Abby Cenerini wanted to acknowledge her friend Michael who died by suicide but she was not allowed to.

“School censors valedictorian’s speech to remove reference to student’s death.” By Danielle d’Entremont · CBC News

Please click on the above link to hear and see Abby read her Valedictorian speech and read the article by Danielle d’Entremont of CBC News.

When I lost my Dad to suicide in 1982 (36 years ago) I was in grade 12. When I returned to school, nobody talked about it. It made it harder. It made my trauma worse.

For the last 10 years we’ve been telling everybody to talk about suicide and to talk about mental health… Bell Let’s Talk! The Mental Health Commission along with Canadian Alliance on Mental Illness and Mental Health give awards for opening public dialogue on suicide and mental health. They even gave me a ‘Champions of Mental Health’ award for creating a pro-active dialogue on suicide, for smashing stigma and for getting people talking about suicide.

I wonder if Cole Harbour High School recognizes ‘Bell Let’s Talk Day.’ I wonder what training Cole Harbour High School teachers have in suicide. I wonder if Halifax Regional Centre for Education (HRCE) considered or implemented SafeTALK training for all staff after Rehtaeh Parsons died by suicide. I also know that SafeTALK training is a starting point and not the solution but it is critically important to learn to ask “are you thinking about suicide?” It’s also important to learn that we can do something about suicide. We are not helpless and I am certainly not hopeless.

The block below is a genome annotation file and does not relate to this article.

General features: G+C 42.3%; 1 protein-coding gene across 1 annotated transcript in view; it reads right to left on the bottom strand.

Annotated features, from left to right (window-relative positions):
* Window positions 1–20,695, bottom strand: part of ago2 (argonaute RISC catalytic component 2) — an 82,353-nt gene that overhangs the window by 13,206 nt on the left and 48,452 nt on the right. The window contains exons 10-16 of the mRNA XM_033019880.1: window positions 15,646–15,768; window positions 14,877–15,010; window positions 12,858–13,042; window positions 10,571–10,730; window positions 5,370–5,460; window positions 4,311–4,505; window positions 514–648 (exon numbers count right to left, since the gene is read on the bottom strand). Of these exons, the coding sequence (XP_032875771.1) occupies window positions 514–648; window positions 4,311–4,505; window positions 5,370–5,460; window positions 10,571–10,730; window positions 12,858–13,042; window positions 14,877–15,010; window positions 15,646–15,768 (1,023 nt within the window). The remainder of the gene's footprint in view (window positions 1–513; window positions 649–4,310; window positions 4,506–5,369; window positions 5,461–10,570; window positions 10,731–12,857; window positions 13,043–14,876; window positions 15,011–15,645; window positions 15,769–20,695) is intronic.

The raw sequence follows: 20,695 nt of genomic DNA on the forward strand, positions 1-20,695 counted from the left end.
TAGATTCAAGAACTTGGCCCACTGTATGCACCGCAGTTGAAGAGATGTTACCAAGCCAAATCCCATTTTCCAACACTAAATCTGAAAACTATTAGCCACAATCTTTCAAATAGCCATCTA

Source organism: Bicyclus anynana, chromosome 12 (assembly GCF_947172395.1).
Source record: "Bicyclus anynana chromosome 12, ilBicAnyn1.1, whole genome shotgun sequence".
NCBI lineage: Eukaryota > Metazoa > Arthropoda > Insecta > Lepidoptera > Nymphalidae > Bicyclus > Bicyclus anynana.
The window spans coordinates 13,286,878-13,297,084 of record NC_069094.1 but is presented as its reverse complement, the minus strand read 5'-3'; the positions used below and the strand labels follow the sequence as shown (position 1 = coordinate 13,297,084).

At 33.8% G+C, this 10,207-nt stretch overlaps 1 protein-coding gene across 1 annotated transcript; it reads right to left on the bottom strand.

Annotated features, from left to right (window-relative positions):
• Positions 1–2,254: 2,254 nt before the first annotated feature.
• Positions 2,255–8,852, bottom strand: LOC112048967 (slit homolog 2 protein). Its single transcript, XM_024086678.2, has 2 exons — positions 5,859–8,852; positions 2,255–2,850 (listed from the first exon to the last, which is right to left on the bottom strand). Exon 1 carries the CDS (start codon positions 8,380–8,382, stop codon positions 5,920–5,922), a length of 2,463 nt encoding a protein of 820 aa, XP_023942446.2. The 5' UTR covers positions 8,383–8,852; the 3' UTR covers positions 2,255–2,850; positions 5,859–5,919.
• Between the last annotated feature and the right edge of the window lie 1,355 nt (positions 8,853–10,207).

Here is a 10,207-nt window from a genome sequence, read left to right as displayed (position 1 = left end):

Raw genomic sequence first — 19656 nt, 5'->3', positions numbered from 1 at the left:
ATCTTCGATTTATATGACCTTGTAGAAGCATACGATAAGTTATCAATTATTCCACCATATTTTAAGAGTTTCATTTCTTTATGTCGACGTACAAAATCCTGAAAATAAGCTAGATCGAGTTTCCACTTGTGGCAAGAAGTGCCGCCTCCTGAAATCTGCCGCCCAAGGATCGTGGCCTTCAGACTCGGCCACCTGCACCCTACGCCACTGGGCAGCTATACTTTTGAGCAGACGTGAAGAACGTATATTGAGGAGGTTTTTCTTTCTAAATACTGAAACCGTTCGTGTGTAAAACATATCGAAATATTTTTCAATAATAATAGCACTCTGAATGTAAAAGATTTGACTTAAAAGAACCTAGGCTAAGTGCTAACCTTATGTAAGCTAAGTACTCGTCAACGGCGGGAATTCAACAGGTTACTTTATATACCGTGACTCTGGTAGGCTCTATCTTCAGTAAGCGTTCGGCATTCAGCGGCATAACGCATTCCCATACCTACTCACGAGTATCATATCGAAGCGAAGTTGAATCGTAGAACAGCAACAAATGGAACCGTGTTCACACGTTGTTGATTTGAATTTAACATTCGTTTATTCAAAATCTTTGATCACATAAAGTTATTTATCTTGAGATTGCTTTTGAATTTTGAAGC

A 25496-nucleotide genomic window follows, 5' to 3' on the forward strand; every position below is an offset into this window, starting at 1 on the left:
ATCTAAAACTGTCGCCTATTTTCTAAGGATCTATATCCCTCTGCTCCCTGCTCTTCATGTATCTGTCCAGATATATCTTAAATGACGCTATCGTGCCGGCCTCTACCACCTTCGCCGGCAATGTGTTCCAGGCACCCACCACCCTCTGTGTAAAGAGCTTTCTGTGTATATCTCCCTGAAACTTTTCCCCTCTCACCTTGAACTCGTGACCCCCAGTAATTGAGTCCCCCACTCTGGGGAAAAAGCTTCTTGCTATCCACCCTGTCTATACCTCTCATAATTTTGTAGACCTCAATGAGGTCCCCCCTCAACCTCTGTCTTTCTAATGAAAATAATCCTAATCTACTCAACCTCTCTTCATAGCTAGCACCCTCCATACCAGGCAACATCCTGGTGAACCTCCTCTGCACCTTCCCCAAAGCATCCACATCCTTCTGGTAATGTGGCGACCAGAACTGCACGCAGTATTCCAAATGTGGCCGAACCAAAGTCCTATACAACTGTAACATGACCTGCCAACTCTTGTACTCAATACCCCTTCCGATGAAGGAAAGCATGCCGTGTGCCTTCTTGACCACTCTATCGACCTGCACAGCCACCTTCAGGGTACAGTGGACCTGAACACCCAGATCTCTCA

Ironically, my first Collateral Damage Project exhibit started in Nova Scotia in 2010 and has travelled the province. There’s a guest book that travels with the exhibit and the written words from people who viewed the images and stories of those left behind by suicide are profound, beautiful and filled with gratitude. Beyond the kind words, I believe strongly that the images and stories have solutions and starting points for changes to curriculum, policy and legislation that could help people feel that their lives are worth living and could prevent suicide.

Perhaps the biggest message here is that we need a significant investment in research in Canada about suicide. Suicide is the second leading cause of death for youth, a leading cause of death for middle aged men, and our suicide rates for Inuit and First Nations youth are some of the highest on the planet.

We need clear, consistent, evidence based messages for youth, families, policy makers, school boards, media, workplaces, parliamentarians and advocates.

We need substantial investment in suicide prevention in Canada.

Abby, our world needs more people like you because not talking about it isn’t working.

Thank you for making your voice heard,
Scott Chisholm

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